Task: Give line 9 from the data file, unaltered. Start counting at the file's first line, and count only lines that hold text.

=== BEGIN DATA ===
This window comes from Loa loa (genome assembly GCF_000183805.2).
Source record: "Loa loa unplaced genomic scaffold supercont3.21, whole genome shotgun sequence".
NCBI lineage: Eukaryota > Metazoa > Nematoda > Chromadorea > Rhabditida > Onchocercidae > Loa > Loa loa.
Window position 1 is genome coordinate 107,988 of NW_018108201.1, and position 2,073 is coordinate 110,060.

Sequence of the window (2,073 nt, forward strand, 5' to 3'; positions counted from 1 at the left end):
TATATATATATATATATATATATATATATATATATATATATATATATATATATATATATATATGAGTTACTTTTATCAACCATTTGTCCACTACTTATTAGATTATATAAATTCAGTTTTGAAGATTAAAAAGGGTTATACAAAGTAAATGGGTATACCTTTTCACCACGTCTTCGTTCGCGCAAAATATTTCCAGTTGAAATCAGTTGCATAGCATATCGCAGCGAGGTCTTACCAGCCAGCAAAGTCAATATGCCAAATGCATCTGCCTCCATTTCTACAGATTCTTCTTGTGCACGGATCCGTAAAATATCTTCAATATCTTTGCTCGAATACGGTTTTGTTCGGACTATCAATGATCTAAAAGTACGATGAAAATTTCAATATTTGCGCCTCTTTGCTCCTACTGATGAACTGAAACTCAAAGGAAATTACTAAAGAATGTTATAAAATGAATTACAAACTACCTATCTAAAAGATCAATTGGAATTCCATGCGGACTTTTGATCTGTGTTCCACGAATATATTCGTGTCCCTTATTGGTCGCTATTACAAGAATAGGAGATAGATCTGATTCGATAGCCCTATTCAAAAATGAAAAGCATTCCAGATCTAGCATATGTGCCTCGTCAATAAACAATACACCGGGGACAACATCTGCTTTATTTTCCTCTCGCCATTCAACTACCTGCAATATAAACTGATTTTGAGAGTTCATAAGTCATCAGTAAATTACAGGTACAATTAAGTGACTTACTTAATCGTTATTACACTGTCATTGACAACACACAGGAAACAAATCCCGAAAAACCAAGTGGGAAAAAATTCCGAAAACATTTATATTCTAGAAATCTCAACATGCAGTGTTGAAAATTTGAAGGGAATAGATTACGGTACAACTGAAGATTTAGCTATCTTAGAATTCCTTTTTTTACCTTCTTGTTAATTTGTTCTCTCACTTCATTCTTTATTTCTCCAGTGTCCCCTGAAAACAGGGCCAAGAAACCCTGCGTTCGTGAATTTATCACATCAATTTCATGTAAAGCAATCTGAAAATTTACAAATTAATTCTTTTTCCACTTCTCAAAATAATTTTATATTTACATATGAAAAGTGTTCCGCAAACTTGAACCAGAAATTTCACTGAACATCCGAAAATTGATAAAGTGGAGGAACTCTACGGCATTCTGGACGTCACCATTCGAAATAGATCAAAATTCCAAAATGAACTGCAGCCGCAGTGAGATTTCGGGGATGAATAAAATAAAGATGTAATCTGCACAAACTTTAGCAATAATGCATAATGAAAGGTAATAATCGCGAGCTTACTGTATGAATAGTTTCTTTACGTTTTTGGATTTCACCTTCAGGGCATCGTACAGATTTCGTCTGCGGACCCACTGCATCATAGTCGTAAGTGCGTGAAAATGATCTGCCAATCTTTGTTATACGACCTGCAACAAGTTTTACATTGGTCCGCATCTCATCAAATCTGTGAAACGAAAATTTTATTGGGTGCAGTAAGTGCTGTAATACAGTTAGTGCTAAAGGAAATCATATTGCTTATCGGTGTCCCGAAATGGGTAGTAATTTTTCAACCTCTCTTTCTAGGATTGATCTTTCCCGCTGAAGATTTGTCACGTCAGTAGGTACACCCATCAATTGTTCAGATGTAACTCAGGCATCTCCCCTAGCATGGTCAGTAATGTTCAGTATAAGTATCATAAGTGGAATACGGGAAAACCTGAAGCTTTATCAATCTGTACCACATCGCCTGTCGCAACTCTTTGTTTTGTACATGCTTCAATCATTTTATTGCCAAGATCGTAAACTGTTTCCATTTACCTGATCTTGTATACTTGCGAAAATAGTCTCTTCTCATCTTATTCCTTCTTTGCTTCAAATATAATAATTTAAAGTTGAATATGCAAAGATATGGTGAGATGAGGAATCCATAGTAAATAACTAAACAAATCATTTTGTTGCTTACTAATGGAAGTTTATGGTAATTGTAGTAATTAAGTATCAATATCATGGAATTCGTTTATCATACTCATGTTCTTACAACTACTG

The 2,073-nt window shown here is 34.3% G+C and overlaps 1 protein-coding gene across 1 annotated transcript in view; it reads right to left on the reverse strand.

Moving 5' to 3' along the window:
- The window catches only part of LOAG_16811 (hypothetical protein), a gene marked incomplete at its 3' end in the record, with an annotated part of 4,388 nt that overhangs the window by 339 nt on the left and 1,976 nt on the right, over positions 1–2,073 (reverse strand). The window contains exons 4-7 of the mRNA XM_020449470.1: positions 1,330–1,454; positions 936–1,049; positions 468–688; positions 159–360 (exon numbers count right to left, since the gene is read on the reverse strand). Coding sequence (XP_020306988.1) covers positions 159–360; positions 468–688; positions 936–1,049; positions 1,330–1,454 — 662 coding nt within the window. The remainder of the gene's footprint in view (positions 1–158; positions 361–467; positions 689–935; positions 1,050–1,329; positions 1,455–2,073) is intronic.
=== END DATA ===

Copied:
- The window catches only part of LOAG_16811 (hypothetical protein), a gene marked incomplete at its 3' end in the record, with an annotated part of 4,388 nt that overhangs the window by 339 nt on the left and 1,976 nt on the right, over positions 1–2,073 (reverse strand). The window contains exons 4-7 of the mRNA XM_020449470.1: positions 1,330–1,454; positions 936–1,049; positions 468–688; positions 159–360 (exon numbers count right to left, since the gene is read on the reverse strand). Coding sequence (XP_020306988.1) covers positions 159–360; positions 468–688; positions 936–1,049; positions 1,330–1,454 — 662 coding nt within the window. The remainder of the gene's footprint in view (positions 1–158; positions 361–467; positions 689–935; positions 1,050–1,329; positions 1,455–2,073) is intronic.